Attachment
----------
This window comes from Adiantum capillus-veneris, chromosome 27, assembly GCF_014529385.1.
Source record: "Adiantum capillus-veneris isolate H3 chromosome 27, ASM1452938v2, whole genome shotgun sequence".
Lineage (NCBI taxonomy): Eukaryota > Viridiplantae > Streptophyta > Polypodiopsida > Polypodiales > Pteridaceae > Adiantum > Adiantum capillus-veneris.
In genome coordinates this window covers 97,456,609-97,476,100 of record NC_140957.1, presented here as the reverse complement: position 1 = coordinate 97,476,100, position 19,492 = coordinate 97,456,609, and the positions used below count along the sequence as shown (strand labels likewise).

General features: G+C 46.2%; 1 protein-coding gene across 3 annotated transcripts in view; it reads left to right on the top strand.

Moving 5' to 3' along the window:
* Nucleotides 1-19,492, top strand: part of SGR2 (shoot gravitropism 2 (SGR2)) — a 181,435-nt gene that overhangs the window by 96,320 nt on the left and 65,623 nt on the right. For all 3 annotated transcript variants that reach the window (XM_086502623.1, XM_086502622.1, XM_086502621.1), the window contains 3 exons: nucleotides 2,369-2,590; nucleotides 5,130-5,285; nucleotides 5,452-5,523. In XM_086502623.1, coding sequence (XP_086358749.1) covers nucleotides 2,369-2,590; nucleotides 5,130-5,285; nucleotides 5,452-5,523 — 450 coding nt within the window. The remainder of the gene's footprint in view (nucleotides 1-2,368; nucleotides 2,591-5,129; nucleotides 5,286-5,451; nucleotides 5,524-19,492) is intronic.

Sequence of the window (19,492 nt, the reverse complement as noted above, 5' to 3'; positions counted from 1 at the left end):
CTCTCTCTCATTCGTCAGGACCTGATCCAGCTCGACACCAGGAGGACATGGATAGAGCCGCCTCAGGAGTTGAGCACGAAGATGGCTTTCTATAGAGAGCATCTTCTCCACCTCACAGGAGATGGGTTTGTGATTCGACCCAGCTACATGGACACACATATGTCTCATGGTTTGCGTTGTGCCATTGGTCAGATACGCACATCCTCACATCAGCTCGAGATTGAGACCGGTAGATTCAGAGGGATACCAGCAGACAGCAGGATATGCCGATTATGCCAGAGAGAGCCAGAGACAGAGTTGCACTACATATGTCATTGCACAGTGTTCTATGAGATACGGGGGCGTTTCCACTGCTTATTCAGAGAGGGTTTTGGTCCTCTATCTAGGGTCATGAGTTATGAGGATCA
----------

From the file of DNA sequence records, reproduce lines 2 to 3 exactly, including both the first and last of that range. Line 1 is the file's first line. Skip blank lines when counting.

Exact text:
Source record: "Adiantum capillus-veneris isolate H3 chromosome 27, ASM1452938v2, whole genome shotgun sequence".
Lineage (NCBI taxonomy): Eukaryota > Viridiplantae > Streptophyta > Polypodiopsida > Polypodiales > Pteridaceae > Adiantum > Adiantum capillus-veneris.